After breakfast the second mate was ordered ashore with five hands to fill the water-casks, and to my joy I was among the number. We pulled ashore with the empty casks; and here again fortune favored me, for the water was too think and muddy to be put into the casks, and the governor had sent men up to the head of the stream to clear it out for us, which gave us nearly two hours of leisure. This leisure we employed in wandering about among the houses, and eating a little fruit which was offered to us. Ground apples, melons, grapes, strawberries of an enormous size, and cherries, abound here. The latter are said to have been planted by Lord Anson. The soldiers were miserably clad, and asked with some interest whether we had shoes to sell on board. I doubt very much if they had the means of buying them. They were very eager to get tobacco, for which they gave shells, fruit, etc. Knives also were in demand, but we were forbidden by the governor to let any one have them, as he told us that all the people there, except the soldiers and a few officers, were convicts sent from Valparaiso, and that it was necessary to keep all weapons from their hands. The island, it seems, belongs to Chili, and had been used by the government as a sort of Botany Bay for nearly two years; and the governor—an Englishman who had entered the Chilian navy—with a priest, half a dozen task-masters, and a body of soldiers, were stationed there to keep them in order. This was no easy task; and only a few months before our arrival, a few of them had stolen a boat at night, boarded a brig lying in the harbor, sent the captain and crew ashore in their boat, and gone off to sea. We were informed of this, and loaded our arms and kept strict watch on board through the night, and were careful not to let the convicts get our knives from us when on shore. The worst part of the convicts, I found, were locked up under sentry in caves dug into the side of the mountain, nearly half way up, with mule-tracks leading to them, whence they were taken by day and set to work under task-masters upon building an aqueduct, a wharf, and other public works; while the rest lived in the houses which they put up for themselves, had their families with them, and seemed to me to be the laziest people on the face of the earth. They did nothing but take a paseo into the woods, a paseo among the houses, a paseo at the landing-place, looking at us and our vessel, and too lazy to speak fast; while the others were driving—or rather, driven—about, at a rapid trot, in single file, with burdens on their shoulders, and followed up by their task-masters, with long rods in their hands, and broad-brimmed straw hats upon their heads. Upon what precise grounds this great distinction was made, I do not know, and I could not very well know, for the governor was the only man who spoke English upon the island, and he was out of my walk.
Having filled our casks, we returned on board, and soon after, the governor, dressed in a uniform like that of an American militia officer, the Padre, in the dress of the grey friars, with hood and all complete, and the Capitan, with big whiskers and dirty regimentals, came on board to dine. While at dinner, a large ship appeared in the offing, and soon afterwards we saw a light whale-boat pulling into the harbor. The ship lay off and on, and a boat came alongside of us, and put on board the captain, a plain young Quaker, dressed all in brown. The ship was the Cortes, whaleman, of New Bedford, and had put in to see if there were any vessels from round the Horn, and to hear the latest news from America. They remained aboard a short time and had a little talk with the crew, when they left us and pulled off to their ship, which, having filled away, was soon out of sight.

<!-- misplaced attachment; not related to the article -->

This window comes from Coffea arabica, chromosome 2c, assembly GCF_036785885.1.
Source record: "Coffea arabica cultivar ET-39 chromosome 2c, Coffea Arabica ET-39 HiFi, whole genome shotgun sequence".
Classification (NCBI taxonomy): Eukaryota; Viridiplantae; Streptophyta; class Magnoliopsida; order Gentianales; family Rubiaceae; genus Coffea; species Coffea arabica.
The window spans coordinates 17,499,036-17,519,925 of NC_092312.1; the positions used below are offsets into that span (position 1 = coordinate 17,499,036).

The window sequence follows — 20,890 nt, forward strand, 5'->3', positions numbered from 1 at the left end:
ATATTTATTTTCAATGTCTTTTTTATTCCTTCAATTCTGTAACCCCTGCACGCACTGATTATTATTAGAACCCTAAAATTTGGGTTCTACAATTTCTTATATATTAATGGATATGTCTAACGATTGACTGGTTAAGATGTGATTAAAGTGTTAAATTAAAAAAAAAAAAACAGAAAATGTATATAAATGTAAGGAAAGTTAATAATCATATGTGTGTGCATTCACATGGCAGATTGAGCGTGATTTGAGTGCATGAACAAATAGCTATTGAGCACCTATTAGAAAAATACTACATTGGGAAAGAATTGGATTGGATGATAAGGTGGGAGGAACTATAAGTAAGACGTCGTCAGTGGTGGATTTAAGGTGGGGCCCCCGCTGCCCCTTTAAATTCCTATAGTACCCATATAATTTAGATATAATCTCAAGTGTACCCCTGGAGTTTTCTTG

A small boat which came from the shore to take away the governor and suite—as they styled themselves—brought, as a present to the crew, a large pail of milk, a few shells, and a block of sandal wood. The milk, which was the first we had tasted since leaving Boston, we soon despatched; a piece of the sandal wood I obtained, and learned that it grew on the hills in the centre of the island. I have always regretted that I did not bring away other specimens of the products of the island, having afterwards lost all that I had with me—the piece of sandal wood, and a small flower which I plucked and brought on board in the crown of my tarpaulin, and carefully pressed between the leaves of a book.
About an hour before sundown, having stowed our water-casks, we commenced getting under weigh, and were not a little while about it; for we were in thirty fathoms water, and in one of the gusts which came from off shore had let go our other bow anchor; and as the southerly wind draws round the mountains and comes off in uncertain flaws, we were continually swinging round, and had thus got a very foul hawse. We hove in upon our chain, and after stoppering and unshackling it again and again, and hoisting and hauling down sail, we at length tipped our anchor and stood out to sea. It was bright starlight when we were clear of the bay, and the lofty island lay behind us, in its still beauty, and I gave a parting look, and bid farewell, to the most romantic spot of earth that my eyes had ever seen. I did then, and have ever since, felt an attachment for that island, altogether peculiar. It was partly, no doubt, from its having been the first land that I had seen since leaving home, and still more from the associations which every one has connected with it in their childhood from reading Robinson Crusoe. To this I may add the height and romantic outlines of its mountains, the beauty and freshness of its verdure, and the extreme fertility of its soil, and its solitary position in the midst of the wide expanse of the South Pacific, as all concurring to give it its peculiar charm.